He took the hand he was shaking, let go of the one that was leading him, and then led me. I thought he was taking me to his apartment, the other end of “we should get out of here.” But, Charles steered me into an ice cream shop. A place that tried to look as much like an old-fashioned parlor but some wires must have gotten crossed as they had a barber’s pole outside by the door. I got my mint chip and he got his mint chip and we sat on the patio chairs on the sidewalk.
“Do you know why those old barber’s poles are red, white, and blue?” I asked him as light first date conversation. The vodka soda from before making me more talkative.
“I guess this ends with me being an idiot for thinking patriotism?” he asked, licking his spoon.
“Yes, I’d guess you could say that. Back in the day, barbers didn’t just cut hair. People would also come to them for all their bloodletting needs. The bandages they used to wipe away the blood would be washed and then wrapped around a pole to dry. So the pole, like you see here, is an homage to the antiquated practice of bloodletting. The red symbolizes the blood and the white symbolizes the bandages.”
“And the blue?”
“The veins,” I said looking at him. “Or it was added as an homage to the flag. Whichever one you believe, I guess.”
He’s a tree climber, I’m a graphic designer who freelances. His family is from New Jersey, my family’s from New York. We’re both New orphans in this old, small town. He’s a Gemini, I’m a Sagittarius.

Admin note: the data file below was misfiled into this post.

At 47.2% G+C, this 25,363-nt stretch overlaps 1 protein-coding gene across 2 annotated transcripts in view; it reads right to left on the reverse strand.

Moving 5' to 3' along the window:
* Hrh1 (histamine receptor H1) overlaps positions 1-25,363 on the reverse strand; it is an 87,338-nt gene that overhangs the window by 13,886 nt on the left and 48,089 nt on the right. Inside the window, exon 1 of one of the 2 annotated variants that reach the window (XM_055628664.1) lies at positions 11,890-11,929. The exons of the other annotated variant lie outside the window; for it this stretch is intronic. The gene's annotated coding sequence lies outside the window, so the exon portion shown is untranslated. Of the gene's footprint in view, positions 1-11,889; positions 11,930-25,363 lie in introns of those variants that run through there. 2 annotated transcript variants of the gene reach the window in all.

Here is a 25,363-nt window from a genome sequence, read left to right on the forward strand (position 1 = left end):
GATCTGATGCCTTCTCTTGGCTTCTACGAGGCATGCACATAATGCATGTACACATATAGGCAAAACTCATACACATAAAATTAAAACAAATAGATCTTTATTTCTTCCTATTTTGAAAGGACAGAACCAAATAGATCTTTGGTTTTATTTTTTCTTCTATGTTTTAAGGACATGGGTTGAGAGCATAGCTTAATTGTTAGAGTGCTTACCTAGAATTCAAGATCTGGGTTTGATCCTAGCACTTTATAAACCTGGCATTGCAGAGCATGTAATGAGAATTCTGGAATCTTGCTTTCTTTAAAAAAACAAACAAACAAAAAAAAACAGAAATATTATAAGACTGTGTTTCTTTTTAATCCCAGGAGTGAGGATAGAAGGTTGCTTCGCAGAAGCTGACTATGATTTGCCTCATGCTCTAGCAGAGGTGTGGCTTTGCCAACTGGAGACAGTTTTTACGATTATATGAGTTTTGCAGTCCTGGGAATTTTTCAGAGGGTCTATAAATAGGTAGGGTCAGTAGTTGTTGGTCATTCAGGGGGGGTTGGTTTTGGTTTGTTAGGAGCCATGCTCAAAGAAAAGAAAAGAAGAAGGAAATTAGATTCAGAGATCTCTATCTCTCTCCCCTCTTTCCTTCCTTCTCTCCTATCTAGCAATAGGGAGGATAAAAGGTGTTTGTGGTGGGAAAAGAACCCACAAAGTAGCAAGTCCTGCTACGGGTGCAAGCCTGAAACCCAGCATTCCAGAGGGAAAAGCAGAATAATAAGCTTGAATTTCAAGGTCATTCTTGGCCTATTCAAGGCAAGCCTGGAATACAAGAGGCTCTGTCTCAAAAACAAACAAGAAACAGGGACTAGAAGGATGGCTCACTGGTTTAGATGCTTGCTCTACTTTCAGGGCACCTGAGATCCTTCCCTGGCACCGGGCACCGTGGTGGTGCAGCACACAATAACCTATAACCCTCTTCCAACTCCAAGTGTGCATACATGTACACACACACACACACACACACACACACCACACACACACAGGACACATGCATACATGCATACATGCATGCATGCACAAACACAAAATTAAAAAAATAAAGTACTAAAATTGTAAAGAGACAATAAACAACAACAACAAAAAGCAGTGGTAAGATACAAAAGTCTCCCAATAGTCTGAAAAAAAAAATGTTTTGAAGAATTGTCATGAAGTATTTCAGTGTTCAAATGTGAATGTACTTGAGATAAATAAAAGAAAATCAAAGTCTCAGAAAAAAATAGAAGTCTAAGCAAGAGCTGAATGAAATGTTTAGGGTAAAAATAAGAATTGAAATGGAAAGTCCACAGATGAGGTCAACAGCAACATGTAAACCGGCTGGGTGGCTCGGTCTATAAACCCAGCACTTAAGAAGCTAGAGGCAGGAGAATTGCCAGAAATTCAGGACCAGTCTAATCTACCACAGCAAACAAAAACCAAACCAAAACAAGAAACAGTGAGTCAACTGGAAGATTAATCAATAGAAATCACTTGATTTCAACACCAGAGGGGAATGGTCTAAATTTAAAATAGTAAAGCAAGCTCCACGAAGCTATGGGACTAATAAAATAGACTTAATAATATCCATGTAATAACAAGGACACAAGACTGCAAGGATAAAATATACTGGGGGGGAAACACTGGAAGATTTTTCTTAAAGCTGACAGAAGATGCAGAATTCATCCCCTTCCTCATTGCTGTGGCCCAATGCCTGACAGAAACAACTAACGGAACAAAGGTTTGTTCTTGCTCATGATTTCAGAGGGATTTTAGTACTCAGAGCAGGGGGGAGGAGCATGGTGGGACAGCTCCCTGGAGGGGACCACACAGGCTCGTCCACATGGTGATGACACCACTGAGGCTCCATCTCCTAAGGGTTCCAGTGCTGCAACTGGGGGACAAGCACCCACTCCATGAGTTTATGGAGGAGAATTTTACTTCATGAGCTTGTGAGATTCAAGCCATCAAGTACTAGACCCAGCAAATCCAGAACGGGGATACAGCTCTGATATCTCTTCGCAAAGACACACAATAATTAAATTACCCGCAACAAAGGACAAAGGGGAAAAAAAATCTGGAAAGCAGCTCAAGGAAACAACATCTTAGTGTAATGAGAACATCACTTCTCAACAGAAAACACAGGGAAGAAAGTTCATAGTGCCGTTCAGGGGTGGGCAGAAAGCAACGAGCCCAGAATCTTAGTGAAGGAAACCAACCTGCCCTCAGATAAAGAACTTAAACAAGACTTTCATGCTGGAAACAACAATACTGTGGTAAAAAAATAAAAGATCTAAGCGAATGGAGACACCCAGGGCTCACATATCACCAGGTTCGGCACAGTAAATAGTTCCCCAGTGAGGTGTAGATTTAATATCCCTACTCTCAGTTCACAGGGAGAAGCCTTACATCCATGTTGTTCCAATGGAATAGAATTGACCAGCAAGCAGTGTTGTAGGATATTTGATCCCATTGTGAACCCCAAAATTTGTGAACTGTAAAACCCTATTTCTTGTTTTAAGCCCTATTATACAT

Charles walked me back to the door of my apartment complex. I didn’t invite him up and he didn’t insist because we knew we would see each other again outside of the walls of the singles bar. We were part of each other’s lives now. My number was in his phone and I imagined that weight in his pocket to be a million pounds.
“I love you but don’t say anything. I’ll walk away now.” And he wasn’t joking anymore and I wasn’t not believing him anymore. I wasn’t scared by those words as anybody else should have been as this man walked away backward still smiling at me. I didn’t know his last name.
Eight months later, it would be my last name too. He was ready at two months but I made him wait another six. We bought a one-story house that Charles promised had more than just one story to tell. On the first of January, we popped champagne to the new year and to our new old house as we sat cross-legged on the hardwood floor. Before moving all our furniture in, we timed how long it would take to meet in the middle with me on the North side and him on the South. It took seven and a half seconds walking normally.
Cecil showed up the second week after moving in. We joked that not only did we share a name together, a house, a marriage, we now had a ghost. Our families asked about kids but we simply said we already had one, you just couldn’t see it. But we named him Cecil, after Charles’ dead grandfather, because we thought he was looking after us. The house would warm up before we could grab a blanket and my keys would be by the door before I could forget them in the kitchen.
I don’t know what we did to upset Cecil, however, or if he was perhaps still mad about the move. Charles and I guessed that he was the last resident. Our realtor told us that the last people that lived here were a nice family that relocated to the midwest to be closer to the wife’s job but we were starting to believe that she could have been lying to us.